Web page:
What is interesting about these two policy areas is the way in which “evidence” features in the policy process and what leverage it has over the direction of policy. The contrast is sharp. Read more of this post

The housing policy jigsaw – a picture begins to emerge?

[Originally posted on Liberal Democrat Voice, 30/12/10]

In yesterday’s post I set out key policy developments affecting housing. So what can we discern about the current government’s approach to housing?

For a start there is a continuing emphasis upon choice. This is particularly clear when discussing how to encourage underoccupying social renters to move. The CLG rhetoric is of increasing choice and making choices easier to realise. They neglect to cross-refer to the DWP proposals to cut the housing benefit of any social renter deemed to be seriously underoccupying. The approach isn’t all “carrot”. Read more of this post

The housing policy jigsaw – identifying the pieces

[Originally posted on Liberal Democrat Voice, 29/12/10]

Yesterday, I suggested that it would be valuable to piece together the housing policy jigsaw in order to reflect on the picture that emerges. Policy in this field speaks directly to our fundamental values -freedom, equality and community – and how they are to be reconciled. My aim today is to identify more fully the key pieces of the current policy jigsaw.

So what can we make of the way policy towards housing is developing?

The key proposals on social housing reform in the Local Decisions consultation paper were heavily trailed. Many are embodied in the Localism Bill. They have been discussed in a number of posts here at Liberal Democrat Voice (for example, here and here) and beyond. The proposals are being pushed towards the statute book with what appears unseemly haste (as I discuss further here). Read more of this post

The continuing saga of Housing Benefit “reform”: unaware or just don’t care?

The reform of Housing Benefit for private rented sector tenants made it back into the newspapers today. The Observer ran a story on the inside pages under the headline Ministers ‘bury’ report on cuts to housing benefit. The report they are referring to is the Impact Assessment (IA) entitled Housing Benefit: Changes to the Local Housing Allowance Arrangements. At one level, it is good that this document has emerged, given that earlier there were suggestions that evidence of impact was not going to be released until very late in the policymaking process (as I discussed here). I am not sure that the charges of “burying” the document really stand up to scrutiny. Impact Assessments are not the sort of documents that are generally published to great fanfare. Although I am sure that in this case Ministers would be very happy if the IA attracted even less attention than usual.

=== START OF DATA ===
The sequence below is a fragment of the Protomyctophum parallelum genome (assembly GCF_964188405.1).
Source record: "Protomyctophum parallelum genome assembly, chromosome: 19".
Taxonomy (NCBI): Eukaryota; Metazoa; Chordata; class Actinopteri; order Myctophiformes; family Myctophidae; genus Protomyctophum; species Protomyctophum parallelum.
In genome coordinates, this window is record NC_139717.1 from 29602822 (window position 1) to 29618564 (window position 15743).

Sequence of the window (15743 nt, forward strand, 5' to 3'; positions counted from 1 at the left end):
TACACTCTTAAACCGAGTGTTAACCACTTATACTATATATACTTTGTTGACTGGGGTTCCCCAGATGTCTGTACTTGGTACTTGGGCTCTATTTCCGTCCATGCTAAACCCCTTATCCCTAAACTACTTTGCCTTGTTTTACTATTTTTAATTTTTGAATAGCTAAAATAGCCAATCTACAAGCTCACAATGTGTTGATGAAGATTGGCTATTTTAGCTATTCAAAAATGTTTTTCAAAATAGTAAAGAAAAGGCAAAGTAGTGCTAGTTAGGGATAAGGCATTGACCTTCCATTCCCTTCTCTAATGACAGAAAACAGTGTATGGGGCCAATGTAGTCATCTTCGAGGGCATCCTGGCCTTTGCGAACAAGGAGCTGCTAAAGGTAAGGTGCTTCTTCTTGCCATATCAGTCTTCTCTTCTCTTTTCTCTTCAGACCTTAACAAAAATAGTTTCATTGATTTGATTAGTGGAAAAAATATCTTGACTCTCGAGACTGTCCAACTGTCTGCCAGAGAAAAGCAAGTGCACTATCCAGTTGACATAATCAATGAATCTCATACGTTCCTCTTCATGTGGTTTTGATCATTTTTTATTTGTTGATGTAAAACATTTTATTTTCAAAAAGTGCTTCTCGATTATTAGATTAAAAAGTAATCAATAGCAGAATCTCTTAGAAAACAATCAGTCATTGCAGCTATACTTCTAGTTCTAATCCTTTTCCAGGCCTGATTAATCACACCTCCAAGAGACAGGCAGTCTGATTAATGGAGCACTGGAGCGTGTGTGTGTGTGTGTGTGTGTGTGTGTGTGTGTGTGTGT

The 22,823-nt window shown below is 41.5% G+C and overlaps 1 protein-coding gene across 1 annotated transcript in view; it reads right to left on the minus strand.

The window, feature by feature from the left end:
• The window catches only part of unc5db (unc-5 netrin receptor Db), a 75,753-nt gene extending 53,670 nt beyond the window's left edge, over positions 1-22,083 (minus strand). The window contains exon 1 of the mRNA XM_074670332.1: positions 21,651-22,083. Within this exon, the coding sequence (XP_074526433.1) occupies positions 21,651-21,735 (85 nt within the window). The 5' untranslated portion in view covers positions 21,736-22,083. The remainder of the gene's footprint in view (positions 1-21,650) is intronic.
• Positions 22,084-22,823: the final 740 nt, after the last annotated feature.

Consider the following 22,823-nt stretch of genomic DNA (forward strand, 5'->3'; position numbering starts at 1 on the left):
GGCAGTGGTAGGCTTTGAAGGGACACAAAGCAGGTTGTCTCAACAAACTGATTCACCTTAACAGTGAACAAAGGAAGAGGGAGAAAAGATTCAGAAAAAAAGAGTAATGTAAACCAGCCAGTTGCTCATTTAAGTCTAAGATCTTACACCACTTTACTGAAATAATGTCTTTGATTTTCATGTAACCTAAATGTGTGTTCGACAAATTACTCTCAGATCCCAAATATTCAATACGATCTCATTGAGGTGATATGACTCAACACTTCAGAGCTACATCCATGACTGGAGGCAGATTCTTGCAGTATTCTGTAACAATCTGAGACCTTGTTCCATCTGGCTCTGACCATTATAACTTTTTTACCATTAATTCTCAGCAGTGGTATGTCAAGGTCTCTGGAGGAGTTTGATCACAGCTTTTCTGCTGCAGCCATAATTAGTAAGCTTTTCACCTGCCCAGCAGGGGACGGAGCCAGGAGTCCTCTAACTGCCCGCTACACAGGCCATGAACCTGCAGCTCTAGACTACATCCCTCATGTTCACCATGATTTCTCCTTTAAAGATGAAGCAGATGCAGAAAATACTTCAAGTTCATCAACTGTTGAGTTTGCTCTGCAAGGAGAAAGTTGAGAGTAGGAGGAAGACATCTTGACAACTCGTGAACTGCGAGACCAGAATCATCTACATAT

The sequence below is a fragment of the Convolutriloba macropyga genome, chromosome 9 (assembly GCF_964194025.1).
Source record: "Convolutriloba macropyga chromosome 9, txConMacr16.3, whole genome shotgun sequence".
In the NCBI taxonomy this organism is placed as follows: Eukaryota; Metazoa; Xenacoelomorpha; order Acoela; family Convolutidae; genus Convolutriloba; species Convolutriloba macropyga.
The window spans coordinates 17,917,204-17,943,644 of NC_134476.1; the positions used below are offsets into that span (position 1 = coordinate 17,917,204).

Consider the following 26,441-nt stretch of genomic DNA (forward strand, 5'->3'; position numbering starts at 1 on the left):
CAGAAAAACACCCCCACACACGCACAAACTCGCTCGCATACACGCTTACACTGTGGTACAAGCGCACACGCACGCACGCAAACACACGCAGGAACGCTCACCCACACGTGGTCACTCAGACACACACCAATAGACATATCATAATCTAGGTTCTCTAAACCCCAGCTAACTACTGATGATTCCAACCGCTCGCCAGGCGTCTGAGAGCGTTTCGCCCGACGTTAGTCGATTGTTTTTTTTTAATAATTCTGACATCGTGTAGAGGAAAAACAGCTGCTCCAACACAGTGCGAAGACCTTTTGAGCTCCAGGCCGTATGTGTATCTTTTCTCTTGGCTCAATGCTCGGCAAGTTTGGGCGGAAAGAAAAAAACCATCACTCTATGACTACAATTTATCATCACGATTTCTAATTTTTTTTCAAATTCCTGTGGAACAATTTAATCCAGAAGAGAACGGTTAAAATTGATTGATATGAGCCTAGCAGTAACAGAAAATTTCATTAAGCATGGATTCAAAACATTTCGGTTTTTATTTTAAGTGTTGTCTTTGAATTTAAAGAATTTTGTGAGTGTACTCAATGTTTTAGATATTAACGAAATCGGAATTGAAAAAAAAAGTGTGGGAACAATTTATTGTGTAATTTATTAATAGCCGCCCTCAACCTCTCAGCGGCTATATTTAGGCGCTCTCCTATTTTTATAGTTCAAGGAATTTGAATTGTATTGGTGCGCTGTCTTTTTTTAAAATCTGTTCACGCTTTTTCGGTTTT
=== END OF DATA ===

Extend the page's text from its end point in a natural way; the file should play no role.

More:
I happened to have been reading the IA on Friday and it struck me as a fascinating document, but not entirely for the reasons that Douglas Alexander identifies in the press today. It tells us something about the quality of thought that lies behind the proposals. Read more of this post

The Coalition and private renting

The intersection of housing policy and benefits policy has become a focal point for political debate, and for tension within the Coalition government. Now that Tory MPs in marginal seats are starting to realise the electoral implications of a mass migration of poorer households into their constituencies perhaps there will be some movement away from the proposals. Self-interest may win the day where a concern for the welfare of the poor has little traction.

Much of the political concern has been over the changes in social rented housing, but the proposals will have equally profound implications for the private rented sector. It is worth pausing to reflect on how things are developing. Read more of this post